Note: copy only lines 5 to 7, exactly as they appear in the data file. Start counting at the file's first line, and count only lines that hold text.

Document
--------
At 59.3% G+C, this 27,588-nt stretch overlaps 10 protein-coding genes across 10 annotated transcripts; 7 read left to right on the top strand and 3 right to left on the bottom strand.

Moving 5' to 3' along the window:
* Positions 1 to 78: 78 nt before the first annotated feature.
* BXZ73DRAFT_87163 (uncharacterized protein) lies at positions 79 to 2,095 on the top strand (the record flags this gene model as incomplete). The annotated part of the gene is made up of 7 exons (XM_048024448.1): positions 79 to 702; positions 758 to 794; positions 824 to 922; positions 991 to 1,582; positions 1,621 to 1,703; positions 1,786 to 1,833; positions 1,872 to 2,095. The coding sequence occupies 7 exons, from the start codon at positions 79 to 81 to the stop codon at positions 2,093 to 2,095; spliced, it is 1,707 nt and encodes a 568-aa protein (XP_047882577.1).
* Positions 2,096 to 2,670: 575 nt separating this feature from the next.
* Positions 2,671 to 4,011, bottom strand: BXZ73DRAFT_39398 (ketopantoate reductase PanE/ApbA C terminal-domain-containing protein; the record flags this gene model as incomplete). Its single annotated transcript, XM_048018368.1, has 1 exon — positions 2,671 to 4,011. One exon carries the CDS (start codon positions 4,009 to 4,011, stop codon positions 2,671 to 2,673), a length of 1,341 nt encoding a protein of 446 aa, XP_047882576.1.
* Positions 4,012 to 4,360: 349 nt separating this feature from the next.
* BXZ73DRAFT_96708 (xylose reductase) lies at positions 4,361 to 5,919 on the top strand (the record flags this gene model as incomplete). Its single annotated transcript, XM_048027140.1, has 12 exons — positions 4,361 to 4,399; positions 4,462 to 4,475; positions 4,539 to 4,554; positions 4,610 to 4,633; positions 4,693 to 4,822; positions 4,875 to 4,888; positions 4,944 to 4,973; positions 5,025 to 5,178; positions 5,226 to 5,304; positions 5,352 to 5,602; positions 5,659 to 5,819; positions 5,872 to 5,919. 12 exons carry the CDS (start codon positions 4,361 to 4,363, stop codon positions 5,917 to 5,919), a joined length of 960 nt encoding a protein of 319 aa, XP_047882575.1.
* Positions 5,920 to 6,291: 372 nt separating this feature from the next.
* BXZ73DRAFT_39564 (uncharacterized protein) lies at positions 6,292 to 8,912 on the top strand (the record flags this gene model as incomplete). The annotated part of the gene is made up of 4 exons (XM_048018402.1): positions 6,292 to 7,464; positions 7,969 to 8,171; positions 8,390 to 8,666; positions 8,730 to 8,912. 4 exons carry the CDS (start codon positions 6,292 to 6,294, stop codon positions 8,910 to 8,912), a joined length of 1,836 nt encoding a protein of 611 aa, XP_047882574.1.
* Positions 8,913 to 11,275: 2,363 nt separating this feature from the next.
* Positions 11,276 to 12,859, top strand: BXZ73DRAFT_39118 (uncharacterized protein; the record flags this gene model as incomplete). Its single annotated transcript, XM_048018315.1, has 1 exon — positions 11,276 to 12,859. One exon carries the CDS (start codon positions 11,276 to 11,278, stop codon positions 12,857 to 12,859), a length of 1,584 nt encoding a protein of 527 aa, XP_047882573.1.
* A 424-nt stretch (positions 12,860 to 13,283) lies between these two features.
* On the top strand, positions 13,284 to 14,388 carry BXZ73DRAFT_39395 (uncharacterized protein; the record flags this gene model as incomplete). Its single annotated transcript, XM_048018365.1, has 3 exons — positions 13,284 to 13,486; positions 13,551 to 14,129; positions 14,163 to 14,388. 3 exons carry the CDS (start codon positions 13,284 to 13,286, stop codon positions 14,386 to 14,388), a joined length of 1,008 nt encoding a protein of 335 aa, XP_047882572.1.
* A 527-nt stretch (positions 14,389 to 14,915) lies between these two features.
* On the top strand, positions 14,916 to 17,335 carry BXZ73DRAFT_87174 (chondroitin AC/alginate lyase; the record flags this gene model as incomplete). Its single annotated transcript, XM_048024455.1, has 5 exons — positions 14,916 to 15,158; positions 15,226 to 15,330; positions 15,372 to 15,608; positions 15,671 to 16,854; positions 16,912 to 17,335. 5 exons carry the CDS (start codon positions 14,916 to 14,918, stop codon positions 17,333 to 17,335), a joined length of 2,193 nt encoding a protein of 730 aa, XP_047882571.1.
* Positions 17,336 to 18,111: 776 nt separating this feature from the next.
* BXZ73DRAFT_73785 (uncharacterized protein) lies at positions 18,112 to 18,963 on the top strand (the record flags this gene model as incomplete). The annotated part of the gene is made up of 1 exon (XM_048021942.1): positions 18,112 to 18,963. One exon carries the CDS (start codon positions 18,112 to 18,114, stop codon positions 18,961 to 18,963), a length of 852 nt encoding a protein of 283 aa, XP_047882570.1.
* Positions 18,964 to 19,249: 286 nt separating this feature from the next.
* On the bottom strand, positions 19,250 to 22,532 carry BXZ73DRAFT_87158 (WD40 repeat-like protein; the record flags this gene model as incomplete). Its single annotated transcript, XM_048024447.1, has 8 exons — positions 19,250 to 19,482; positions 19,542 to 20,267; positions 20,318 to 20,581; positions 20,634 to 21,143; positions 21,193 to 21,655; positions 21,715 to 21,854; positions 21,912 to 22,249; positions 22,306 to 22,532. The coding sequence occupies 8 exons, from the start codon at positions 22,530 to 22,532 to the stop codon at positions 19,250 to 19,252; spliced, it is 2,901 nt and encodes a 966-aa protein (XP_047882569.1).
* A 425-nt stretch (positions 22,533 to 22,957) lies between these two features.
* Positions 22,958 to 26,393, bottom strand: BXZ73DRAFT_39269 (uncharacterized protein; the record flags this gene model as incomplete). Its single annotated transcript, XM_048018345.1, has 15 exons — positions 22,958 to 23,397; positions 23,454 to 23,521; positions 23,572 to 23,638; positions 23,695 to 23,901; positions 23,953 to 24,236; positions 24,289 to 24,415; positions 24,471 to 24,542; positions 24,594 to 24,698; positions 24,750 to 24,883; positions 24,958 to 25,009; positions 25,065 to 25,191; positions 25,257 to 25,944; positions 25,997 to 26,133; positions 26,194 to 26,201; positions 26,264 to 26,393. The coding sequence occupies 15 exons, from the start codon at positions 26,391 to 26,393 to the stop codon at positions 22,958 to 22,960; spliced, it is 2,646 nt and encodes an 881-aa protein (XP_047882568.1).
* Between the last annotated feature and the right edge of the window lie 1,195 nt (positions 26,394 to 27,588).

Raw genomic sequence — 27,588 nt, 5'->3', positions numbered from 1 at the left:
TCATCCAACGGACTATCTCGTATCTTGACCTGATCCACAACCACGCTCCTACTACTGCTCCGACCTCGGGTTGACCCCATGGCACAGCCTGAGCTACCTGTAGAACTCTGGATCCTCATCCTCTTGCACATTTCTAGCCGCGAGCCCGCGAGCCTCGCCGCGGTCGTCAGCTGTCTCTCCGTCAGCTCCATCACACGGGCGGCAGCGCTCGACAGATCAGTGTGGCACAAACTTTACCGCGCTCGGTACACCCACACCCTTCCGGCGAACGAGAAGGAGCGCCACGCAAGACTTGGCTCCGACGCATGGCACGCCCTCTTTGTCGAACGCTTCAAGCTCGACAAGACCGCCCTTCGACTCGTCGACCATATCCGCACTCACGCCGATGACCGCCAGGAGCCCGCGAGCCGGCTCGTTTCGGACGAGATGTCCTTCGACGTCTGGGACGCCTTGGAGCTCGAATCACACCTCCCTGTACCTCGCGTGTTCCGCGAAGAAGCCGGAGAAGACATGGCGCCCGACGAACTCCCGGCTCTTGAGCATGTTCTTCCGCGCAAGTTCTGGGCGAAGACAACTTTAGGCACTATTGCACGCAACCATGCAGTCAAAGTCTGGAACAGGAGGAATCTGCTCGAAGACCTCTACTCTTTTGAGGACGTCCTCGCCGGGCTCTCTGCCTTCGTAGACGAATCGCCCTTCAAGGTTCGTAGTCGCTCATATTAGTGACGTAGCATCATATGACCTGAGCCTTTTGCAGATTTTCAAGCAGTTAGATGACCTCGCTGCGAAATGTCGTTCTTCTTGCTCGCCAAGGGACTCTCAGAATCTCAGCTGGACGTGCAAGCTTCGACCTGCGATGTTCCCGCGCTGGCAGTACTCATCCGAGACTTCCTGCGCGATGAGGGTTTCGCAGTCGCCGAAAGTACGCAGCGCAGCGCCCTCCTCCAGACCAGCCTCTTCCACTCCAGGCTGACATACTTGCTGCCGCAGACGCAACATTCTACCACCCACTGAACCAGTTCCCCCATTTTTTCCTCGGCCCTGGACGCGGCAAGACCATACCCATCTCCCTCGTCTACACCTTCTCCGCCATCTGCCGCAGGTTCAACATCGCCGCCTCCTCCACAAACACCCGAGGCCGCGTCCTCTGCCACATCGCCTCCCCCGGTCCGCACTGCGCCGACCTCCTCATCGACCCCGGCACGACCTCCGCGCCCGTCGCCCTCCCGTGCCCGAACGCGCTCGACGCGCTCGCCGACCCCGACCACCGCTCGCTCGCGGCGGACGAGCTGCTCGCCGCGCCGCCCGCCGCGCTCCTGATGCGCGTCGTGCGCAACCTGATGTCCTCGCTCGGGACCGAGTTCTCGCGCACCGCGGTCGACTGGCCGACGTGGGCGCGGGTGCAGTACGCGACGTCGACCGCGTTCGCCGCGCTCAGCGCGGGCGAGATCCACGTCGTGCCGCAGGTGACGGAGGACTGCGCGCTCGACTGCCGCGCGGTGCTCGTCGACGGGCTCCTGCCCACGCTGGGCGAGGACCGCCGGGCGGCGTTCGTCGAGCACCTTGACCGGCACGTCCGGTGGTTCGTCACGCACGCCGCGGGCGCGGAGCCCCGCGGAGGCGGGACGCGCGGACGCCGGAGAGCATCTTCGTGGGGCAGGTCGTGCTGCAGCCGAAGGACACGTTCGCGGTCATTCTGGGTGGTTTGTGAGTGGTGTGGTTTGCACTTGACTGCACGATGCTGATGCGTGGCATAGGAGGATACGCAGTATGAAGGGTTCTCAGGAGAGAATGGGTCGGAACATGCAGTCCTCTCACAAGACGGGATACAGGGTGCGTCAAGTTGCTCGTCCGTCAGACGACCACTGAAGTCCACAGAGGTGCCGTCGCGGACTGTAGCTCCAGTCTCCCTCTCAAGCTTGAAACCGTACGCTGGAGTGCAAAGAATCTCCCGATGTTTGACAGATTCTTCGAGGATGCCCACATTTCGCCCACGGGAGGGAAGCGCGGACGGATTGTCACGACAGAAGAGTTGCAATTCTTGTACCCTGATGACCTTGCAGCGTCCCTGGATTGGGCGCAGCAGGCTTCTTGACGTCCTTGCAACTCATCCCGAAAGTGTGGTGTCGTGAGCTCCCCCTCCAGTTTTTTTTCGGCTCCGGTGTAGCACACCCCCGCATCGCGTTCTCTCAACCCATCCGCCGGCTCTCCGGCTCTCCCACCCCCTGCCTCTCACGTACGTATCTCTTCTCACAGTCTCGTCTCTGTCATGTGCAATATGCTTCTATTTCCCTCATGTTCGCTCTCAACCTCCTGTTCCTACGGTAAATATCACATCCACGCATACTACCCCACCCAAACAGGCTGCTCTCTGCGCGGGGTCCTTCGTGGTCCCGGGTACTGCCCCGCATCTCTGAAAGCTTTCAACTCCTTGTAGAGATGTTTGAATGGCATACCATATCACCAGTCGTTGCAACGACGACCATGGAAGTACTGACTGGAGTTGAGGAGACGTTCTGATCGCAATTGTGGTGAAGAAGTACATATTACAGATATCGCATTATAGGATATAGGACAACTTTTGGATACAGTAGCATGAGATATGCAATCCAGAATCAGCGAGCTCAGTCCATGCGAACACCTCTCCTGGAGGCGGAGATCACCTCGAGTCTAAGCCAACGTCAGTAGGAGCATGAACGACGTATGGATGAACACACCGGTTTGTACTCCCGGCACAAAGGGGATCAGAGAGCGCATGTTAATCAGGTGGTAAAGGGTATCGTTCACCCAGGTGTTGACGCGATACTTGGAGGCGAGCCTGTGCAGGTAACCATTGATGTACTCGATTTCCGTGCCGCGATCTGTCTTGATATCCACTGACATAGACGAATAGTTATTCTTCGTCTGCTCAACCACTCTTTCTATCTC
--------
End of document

* Positions 2,096 to 2,670: 575 nt separating this feature from the next.
* Positions 2,671 to 4,011, bottom strand: BXZ73DRAFT_39398 (ketopantoate reductase PanE/ApbA C terminal-domain-containing protein; the record flags this gene model as incomplete). Its single annotated transcript, XM_048018368.1, has 1 exon — positions 2,671 to 4,011. One exon carries the CDS (start codon positions 4,009 to 4,011, stop codon positions 2,671 to 2,673), a length of 1,341 nt encoding a protein of 446 aa, XP_047882576.1.
* Positions 4,012 to 4,360: 349 nt separating this feature from the next.